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STATE MEETINGS: Arkansas, Florida, Georgia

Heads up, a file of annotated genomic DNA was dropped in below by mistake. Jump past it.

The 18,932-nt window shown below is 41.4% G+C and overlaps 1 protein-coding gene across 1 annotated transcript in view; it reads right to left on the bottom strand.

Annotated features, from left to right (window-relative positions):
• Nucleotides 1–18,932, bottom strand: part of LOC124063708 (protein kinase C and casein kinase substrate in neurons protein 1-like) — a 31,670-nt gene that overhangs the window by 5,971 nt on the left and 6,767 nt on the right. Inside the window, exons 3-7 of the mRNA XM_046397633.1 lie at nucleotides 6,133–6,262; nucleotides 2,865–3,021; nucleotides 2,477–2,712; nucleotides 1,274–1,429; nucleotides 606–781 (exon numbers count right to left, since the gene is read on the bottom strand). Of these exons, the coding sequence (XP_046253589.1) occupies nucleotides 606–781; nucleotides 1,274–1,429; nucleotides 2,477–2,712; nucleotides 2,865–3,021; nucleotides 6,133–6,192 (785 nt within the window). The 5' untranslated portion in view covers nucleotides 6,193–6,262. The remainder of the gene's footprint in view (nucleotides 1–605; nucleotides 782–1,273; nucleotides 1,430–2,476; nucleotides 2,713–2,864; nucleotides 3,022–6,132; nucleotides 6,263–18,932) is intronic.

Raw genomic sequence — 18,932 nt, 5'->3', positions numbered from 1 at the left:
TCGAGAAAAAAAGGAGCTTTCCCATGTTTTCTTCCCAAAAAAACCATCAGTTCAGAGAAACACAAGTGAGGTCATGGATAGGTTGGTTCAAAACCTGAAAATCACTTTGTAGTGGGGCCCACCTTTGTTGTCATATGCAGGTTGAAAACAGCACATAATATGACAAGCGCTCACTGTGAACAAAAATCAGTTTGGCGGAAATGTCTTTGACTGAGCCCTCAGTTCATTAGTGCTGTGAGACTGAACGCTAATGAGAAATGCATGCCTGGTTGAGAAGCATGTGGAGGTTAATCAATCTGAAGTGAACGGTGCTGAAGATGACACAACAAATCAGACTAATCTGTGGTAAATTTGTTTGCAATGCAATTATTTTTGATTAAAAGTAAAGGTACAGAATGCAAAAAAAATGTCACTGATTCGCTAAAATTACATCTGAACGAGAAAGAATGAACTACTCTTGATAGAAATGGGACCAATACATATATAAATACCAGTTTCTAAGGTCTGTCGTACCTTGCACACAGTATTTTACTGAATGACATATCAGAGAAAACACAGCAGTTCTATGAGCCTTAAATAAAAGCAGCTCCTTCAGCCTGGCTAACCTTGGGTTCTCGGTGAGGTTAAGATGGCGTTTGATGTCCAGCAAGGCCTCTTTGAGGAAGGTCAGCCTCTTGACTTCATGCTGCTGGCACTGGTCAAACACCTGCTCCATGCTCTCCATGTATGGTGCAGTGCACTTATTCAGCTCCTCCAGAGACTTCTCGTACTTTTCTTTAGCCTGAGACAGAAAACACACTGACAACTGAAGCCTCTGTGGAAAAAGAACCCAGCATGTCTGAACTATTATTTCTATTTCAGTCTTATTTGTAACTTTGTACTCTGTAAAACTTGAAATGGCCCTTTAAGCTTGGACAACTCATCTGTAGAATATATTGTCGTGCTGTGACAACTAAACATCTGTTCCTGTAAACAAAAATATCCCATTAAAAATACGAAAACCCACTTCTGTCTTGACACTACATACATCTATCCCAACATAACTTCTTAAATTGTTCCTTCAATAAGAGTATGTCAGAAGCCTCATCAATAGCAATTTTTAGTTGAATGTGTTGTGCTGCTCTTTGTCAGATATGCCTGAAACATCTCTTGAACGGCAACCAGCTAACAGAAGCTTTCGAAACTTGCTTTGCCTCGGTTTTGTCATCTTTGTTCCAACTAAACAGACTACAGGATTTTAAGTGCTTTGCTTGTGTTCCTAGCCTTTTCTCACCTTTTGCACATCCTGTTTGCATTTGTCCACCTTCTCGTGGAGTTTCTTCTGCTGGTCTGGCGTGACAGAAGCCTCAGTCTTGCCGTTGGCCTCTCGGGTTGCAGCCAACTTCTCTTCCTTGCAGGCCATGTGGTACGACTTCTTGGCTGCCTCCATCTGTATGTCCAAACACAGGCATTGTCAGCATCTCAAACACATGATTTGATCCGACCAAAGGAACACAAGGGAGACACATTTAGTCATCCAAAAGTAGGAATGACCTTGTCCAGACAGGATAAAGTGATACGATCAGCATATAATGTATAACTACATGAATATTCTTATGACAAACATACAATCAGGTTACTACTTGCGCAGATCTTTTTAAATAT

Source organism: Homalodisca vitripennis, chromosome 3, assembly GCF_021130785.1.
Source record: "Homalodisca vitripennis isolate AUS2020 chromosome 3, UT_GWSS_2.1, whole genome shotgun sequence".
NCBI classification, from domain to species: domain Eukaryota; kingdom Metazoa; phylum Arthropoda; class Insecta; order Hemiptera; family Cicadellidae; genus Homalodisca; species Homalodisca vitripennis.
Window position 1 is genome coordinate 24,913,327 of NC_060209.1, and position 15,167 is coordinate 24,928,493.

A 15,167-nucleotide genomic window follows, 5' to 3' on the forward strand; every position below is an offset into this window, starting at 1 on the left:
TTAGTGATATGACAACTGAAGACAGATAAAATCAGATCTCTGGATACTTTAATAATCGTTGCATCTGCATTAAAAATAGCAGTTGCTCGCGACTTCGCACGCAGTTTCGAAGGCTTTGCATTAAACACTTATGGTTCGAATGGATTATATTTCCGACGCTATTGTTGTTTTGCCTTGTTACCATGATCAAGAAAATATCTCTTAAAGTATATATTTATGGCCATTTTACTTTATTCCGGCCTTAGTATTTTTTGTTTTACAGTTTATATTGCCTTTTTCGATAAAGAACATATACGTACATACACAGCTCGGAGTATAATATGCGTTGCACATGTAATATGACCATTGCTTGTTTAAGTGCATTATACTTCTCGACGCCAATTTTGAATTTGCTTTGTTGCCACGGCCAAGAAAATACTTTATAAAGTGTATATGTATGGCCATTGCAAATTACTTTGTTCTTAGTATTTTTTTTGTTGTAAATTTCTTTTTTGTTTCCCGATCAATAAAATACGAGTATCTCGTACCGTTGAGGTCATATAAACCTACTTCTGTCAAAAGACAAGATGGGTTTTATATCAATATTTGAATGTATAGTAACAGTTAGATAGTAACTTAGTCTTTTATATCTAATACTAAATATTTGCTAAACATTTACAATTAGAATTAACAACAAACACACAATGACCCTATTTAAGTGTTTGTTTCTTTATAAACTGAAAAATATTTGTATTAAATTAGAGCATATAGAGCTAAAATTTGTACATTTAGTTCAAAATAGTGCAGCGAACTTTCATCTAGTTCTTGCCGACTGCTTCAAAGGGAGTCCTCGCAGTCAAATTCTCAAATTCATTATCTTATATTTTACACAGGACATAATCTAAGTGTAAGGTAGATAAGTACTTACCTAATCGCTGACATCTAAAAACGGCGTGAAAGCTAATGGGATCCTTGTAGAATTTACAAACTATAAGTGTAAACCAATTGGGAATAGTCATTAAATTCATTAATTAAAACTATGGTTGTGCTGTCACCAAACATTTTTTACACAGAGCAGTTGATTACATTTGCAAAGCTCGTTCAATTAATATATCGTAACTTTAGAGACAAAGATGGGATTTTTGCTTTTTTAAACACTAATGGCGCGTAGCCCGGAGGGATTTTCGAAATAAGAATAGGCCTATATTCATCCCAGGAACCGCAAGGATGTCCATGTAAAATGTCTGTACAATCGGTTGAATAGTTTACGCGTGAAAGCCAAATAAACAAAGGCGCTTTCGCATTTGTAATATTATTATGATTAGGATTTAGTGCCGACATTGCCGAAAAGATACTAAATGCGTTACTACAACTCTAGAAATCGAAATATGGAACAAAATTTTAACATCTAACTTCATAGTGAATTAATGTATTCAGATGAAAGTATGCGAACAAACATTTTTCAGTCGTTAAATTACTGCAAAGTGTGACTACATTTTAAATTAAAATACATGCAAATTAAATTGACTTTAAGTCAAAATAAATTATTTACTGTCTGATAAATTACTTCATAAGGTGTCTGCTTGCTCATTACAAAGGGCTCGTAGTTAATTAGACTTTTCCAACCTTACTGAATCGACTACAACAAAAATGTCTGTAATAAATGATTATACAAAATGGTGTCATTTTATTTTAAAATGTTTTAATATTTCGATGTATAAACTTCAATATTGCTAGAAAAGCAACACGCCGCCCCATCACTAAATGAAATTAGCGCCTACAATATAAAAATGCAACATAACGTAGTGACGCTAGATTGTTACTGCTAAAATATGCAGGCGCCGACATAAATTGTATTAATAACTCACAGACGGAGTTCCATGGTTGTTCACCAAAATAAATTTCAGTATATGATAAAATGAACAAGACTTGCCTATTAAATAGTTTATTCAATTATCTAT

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Arkansas Baptists affirm sex abuse task force, adopt higher CP By Arkansas Baptist News staff CABOT, Ark. – A total of 493 messengers attended the 168th Annual Meeting of the Arkansas Baptist State Convention (ABSC), which convened Oct. 26-27 at First Baptist Church in Cabot under the theme “Compelled,” taken from Acts 20:22-24. The first day brought about appointments of committees, which were read off by their respective representatives. Throughout the day, different agencies, institutions and ABSC teams gave reports to messengers of what’s been happening in their ministries. Read the full reports story here. Along with the reports, the ABSC Executive Board presented three recommendations to the convention, including a recommendation to create a sexual abuse task force, which was approved by messengers. Messengers also approved a Cooperative Program budget of $21 million, which is unchanged from 2021. Of that, 45.8 percent will be forwarded to national and international SBC causes. However, with the approval of the new budget formula for the next five years, the out-of-state CP allocation will increase to 46.5 percent by the year 2027. Amid the business, Arkansas Baptists also had the chance to hear sermons from Robby Gallaty, senior pastor of Long Hollow Baptist Church in Hendersonville, Tenn., ABSC Executive Director J.D. “Sonny” Tucker, ABSC president Manley Beasley Jr. and Kyle Reno of The Summit Church in Little Rock. Gallaty’s sermon can be viewed here. Tuesday night, Craig Jenkins, director of convention advancement and news, began the Cooperative Program Celebration. Jenkins elaborated on what the Cooperative Program is, what it does and how it affects Arkansas Baptists in the state, nation and the world. All of Tuesday’s sessions can be viewed here. On Wednesday, messengers elected new officers: President Larry D. White, pastor of Woodland Heights Baptist Church in Conway, First Vice President David Mitchell, pastor of Mt. Carmel Baptist Church in Cabot and Second Vice President Johnny Harp, pastor of Lakeview Baptist Church in Cave Springs. The Resolutions Committee presented six resolutions for the convention to consider. All of Wednesday’s sessions can be viewed here. The 169th meeting of the Arkansas Baptist State Convention will be held at First Baptist Church in Hot Springs, Oct. 25-26, 2022.